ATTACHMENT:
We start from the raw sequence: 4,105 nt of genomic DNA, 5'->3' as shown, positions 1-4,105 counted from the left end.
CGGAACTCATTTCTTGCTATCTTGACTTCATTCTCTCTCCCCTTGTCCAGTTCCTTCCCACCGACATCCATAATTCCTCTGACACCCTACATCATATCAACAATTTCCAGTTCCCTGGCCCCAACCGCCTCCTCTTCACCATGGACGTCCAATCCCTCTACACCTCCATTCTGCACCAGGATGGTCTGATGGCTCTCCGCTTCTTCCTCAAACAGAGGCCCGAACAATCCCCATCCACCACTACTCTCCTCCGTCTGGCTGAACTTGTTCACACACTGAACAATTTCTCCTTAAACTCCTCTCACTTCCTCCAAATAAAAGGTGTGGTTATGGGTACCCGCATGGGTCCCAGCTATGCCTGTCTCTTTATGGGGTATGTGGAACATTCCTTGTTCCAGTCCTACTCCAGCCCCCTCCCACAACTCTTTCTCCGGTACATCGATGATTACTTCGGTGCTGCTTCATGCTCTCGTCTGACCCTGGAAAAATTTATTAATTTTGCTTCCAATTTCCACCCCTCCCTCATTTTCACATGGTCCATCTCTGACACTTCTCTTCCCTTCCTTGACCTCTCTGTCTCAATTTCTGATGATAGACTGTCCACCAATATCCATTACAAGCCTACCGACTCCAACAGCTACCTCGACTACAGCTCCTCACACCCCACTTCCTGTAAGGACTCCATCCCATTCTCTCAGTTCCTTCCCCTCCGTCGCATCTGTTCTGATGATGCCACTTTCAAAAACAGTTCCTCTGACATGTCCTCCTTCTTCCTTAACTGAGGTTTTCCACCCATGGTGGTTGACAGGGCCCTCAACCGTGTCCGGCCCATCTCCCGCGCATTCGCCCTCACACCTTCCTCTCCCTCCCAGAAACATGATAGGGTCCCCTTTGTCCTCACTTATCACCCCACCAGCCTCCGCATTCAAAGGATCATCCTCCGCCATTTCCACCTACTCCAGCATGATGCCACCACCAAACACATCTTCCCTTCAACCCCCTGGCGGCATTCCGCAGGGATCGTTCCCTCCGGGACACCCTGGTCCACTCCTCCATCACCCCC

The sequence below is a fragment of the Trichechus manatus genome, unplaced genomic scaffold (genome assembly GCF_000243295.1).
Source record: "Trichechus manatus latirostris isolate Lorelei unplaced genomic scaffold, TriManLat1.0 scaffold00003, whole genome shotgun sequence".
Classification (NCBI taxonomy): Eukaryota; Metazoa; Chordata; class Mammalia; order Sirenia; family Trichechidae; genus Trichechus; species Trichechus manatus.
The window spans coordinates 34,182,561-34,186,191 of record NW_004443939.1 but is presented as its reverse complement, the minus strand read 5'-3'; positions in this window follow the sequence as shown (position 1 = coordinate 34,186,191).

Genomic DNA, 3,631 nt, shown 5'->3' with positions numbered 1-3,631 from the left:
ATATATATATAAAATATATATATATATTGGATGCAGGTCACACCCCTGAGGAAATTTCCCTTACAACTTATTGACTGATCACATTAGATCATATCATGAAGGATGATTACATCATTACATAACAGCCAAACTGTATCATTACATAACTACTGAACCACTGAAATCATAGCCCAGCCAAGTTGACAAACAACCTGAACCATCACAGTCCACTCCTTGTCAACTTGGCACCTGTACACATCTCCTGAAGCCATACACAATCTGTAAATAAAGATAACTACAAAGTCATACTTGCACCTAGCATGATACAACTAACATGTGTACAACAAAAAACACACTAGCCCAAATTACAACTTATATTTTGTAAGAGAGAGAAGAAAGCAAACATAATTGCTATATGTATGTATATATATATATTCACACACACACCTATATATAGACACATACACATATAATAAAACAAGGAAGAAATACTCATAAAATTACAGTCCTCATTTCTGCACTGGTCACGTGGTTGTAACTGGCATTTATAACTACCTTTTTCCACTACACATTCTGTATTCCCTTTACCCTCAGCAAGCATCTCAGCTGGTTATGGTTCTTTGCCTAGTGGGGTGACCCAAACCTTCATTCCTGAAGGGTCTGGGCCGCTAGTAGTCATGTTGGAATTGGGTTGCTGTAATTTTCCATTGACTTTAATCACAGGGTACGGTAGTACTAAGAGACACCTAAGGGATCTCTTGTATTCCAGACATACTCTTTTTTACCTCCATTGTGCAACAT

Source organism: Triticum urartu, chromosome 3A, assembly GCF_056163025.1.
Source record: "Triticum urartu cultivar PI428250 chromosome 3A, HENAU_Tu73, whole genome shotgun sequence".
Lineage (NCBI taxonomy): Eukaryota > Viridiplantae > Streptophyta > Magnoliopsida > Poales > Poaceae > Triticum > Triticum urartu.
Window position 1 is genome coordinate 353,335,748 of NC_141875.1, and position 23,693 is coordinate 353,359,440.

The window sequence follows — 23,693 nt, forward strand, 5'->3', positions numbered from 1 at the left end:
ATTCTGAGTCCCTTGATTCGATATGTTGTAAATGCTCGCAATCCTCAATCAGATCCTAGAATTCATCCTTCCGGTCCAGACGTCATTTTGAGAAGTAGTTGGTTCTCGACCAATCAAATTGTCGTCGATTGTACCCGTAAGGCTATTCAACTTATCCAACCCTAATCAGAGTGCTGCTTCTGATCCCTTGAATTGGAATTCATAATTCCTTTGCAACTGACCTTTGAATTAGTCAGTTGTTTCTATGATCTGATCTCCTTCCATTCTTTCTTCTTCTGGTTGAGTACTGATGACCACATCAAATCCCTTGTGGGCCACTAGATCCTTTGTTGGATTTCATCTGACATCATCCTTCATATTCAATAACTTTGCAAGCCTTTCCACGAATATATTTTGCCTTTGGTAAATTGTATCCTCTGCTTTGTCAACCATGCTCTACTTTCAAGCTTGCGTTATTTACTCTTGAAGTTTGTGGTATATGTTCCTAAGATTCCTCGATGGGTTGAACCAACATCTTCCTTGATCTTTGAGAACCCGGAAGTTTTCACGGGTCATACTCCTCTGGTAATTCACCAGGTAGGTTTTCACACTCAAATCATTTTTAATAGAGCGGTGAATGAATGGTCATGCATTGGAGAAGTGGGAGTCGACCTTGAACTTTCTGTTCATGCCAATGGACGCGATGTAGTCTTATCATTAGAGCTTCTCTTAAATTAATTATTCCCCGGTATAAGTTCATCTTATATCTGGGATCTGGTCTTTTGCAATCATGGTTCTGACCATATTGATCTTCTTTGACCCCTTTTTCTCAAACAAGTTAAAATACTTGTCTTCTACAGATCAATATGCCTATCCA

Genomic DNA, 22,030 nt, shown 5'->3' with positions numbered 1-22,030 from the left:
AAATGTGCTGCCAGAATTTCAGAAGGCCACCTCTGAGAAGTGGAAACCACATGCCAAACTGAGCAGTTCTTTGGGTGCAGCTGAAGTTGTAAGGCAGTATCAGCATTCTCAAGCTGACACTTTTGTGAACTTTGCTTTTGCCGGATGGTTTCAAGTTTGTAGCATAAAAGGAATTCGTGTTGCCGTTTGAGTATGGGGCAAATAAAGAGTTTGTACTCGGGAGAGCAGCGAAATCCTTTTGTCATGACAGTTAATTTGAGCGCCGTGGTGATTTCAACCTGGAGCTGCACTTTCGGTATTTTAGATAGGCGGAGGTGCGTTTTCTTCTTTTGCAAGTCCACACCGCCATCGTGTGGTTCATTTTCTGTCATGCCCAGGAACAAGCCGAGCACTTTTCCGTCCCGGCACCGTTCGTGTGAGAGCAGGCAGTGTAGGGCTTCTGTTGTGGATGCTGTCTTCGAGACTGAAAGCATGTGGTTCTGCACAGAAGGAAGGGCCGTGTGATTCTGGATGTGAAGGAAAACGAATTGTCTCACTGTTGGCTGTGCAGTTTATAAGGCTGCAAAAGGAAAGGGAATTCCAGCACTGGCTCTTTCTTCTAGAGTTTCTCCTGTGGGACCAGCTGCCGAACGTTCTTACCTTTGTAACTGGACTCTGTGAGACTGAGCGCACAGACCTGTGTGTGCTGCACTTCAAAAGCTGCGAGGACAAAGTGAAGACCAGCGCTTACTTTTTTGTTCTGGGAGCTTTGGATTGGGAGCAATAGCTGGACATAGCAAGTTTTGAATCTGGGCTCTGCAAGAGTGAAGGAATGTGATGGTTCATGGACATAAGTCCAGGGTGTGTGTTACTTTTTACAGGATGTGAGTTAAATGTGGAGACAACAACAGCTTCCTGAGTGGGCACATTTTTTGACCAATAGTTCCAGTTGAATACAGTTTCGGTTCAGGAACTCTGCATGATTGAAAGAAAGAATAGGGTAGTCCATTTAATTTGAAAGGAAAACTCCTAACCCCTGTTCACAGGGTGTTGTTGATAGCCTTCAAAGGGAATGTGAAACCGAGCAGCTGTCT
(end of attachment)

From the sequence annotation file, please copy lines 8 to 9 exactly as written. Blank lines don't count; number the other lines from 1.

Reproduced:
ATATATATATAAAATATATATATATATTGGATGCAGGTCACACCCCTGAGGAAATTTCCCTTACAACTTATTGACTGATCACATTAGATCATATCATGAAGGATGATTACATCATTACATAACAGCCAAACTGTATCATTACATAACTACTGAACCACTGAAATCATAGCCCAGCCAAGTTGACAAACAACCTGAACCATCACAGTCCACTCCTTGTCAACTTGGCACCTGTACACATCTCCTGAAGCCATACACAATCTGTAAATAAAGATAACTACAAAGTCATACTTGCACCTAGCATGATACAACTAACATGTGTACAACAAAAAACACACTAGCCCAAATTACAACTTATATTTTGTAAGAGAGAGAAGAAAGCAAACATAATTGCTATATGTATGTATATATATATATTCACACACACACCTATATATAGACACATACACATATAATAAAACAAGGAAGAAATACTCATAAAATTACAGTCCTCATTTCTGCACTGGTCACGTGGTTGTAACTGGCATTTATAACTACCTTTTTCCACTACACATTCTGTATTCCCTTTACCCTCAGCAAGCATCTCAGCTGGTTATGGTTCTTTGCCTAGTGGGGTGACCCAAACCTTCATTCCTGAAGGGTCTGGGCCGCTAGTAGTCATGTTGGAATTGGGTTGCTGTAATTTTCCATTGACTTTAATCACAGGGTACGGTAGTACTAAGAGACACCTAAGGGATCTCTTGTATTCCAGACATACTCTTTTTTACCTCCATTGTGCAACAT

Source organism: Triticum urartu, chromosome 3A, assembly GCF_056163025.1.